That’s why stress and anxiety is so bad at night – it’s makes it harder to fall asleep AND harder to stay asleep throughout the night.

Unfortunately, poor sleep can trigger stress and anxiety.  If you’re not careful, you can get into a vicious cycle of poor sleep and stress.

Anything you can do to calm the mind and body will make it easier to transition to sleep at bedtime.

Puzzles are generally considered good for stress relief.

There’s also anecdotal evidence about how puzzles can help people cope with anxiety.

While the sleep benefits from puzzles haven’t been directly researched, studies show that people who have learned relaxation techniques are able to fall asleep more quickly and sleep longer.

The feel good benefits from doing a puzzle is certainly a positive for sleep.

So, you can see how overall puzzles before bed can be a good thing.  Whether it’s a positive or negative will depend on if you’re enjoying puzzles the right.

Pitfalls to avoid when doing puzzles before bed

Doing the wrong thing in the evening as you pass the time can later make it harder to fall asleep, stay asleep, and affect how deeply you sleep.

It should be no surprise that what you do while relaxing with a puzzle before bed can come back to bite you later.

To be clear, what you want is:

  • a regular evening routine that gets you ready for bed
  • calming puzzles as part of your routine
  • you’re able to stop and go to bed when your body says it’s time for sleep

And what you want to avoid is:

  • anything too stimulating
  • activities and foods that interfere with sleep
  • bright electronic screens

Let’s look at some of the pitfalls:

1) You can’t stop

Whether you’re getting frustrated or you just have to figure out one more piece, that will keep you from going to bed on time.  If you find it’s hard to stop, perhaps you should switch to a different puzzle or evening activity.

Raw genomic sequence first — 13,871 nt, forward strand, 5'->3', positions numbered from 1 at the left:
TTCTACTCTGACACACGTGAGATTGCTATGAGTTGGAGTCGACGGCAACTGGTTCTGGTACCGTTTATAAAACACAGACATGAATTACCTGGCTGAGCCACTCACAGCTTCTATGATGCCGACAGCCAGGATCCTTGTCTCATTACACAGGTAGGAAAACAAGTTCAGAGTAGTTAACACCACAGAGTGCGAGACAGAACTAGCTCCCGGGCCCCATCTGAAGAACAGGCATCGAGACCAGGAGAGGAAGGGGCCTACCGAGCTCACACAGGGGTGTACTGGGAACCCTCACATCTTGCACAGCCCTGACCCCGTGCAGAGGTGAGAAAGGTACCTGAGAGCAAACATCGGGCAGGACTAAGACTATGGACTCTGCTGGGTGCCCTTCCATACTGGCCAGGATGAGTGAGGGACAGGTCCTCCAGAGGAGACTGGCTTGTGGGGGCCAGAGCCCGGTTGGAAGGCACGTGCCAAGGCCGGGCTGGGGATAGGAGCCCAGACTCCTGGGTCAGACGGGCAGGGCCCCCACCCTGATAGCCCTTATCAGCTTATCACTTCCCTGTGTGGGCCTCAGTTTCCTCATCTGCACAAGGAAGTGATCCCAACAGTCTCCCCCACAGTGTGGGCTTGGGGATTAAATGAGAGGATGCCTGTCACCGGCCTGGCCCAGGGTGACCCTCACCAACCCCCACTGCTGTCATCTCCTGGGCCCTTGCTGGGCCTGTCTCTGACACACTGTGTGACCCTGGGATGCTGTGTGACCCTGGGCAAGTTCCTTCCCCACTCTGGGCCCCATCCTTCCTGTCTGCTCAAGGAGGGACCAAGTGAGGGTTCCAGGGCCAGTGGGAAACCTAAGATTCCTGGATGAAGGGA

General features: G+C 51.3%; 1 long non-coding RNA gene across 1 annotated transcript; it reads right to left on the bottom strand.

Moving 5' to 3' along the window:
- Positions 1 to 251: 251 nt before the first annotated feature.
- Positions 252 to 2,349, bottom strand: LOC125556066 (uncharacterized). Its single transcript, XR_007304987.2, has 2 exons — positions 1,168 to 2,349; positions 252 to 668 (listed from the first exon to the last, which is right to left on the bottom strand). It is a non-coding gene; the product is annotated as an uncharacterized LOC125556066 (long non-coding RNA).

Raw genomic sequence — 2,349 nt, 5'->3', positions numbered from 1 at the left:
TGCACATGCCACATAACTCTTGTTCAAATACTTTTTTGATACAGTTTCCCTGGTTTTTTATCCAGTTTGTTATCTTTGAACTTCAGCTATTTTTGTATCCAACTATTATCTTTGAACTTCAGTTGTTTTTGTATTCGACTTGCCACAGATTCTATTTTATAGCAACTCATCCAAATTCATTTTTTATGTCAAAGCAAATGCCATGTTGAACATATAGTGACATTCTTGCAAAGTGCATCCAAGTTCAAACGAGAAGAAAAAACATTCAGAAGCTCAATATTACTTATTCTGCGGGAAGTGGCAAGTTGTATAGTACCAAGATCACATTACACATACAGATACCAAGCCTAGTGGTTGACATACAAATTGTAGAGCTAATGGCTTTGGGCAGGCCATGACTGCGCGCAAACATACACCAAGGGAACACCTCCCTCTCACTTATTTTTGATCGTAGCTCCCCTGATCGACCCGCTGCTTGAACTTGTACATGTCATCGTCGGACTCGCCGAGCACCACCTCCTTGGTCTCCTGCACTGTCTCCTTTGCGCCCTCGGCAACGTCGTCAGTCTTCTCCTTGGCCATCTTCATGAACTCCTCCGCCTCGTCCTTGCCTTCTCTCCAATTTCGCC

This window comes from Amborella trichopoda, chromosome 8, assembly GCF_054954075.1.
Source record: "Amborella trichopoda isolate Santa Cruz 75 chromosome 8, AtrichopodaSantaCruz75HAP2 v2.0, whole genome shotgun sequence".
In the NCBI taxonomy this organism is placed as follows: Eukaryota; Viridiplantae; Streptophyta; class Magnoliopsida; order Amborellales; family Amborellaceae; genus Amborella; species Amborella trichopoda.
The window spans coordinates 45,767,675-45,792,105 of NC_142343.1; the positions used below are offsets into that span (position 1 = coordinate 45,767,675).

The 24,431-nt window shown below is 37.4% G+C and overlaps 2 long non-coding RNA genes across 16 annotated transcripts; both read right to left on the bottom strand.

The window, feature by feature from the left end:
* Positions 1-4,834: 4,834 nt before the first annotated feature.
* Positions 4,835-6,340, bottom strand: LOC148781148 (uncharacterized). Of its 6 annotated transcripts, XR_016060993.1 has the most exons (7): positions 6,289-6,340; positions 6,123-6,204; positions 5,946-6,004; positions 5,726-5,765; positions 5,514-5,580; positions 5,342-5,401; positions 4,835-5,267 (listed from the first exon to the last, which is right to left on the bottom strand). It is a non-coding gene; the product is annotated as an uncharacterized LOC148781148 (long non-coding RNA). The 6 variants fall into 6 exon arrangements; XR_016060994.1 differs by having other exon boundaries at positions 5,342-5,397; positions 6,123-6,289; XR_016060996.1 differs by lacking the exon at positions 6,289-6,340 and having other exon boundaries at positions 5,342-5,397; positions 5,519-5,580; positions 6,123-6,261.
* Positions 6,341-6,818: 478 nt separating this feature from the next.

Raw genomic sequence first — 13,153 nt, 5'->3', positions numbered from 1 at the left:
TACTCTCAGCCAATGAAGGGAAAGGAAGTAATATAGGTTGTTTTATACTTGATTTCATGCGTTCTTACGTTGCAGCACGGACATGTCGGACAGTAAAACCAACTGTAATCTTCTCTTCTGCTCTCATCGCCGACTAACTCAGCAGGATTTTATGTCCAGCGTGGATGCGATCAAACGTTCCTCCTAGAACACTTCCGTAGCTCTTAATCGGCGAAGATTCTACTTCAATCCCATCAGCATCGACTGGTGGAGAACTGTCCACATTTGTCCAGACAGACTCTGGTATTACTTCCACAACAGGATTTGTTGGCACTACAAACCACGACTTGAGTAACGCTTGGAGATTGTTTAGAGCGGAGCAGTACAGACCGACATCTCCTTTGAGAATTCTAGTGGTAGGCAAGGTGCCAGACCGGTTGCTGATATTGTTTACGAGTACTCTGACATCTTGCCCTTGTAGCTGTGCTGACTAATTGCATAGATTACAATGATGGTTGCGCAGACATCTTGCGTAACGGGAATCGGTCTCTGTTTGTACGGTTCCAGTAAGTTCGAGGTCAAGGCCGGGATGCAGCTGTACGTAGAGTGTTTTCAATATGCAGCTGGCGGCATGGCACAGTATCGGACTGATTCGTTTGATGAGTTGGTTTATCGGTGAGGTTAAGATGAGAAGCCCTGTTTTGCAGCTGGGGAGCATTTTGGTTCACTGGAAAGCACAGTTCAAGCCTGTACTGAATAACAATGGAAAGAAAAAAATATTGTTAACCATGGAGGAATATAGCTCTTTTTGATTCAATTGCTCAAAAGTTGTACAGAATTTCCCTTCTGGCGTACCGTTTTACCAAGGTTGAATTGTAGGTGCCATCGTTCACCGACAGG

2) Doing online puzzles near bedtime

Online puzzles have become incredibly popular.  Unfortunately, the bright light from electronic screens is harmful to sleep.

Sleep experts recommend you avoid using smart phones, tablets, and computers as you get close to bed time.  The light signals your brain it’s time to wake up.

3) Snacking on the wrong thing

We’ve all had a case of the light night munchies.  However, if you eat the wrong thing it can come back to bite you with a case of heart burn, an upset tummy, headaches, or wire you up.

On the list of things to stay away from are spicy foods, caffeinated foods, refined sugary carbs, fatty and high protein foods, and natural diuretics such as water melon.

Learn more: 7 Foods to avoid at night

4) Alcohol

Have you ever had a late-night glass of wine to help you relax and fall asleep?  Alcohol may initially make you drowsy, but it can disrupt sleep during the night and keep you from entering the deep restorative phases of your sleep cycles.

5) Cigarette smoking

Some people find it relaxing to have a cigarette in the evening.  Unfortunately, nicotine users twice as likely to run into sleep trouble.

Lean more: How nicotine keeps you awake

6) Watching TV

I’ve already mentioned how bad the bright light from electronic screens is for sleep.  So, if you’re tempted to watch your favorite program while doing a puzzle you might want to try music instead.

7) Loud racing music

Speaking of music, listening to the wrong type will get your heart racing and make it harder to sleep.  Try something soothing such as classical or nature track that can help your body relax and transition to sleep.

Slow rhythm songs (60 to 80 beats per minute) have also been shown in studies to improve sleep.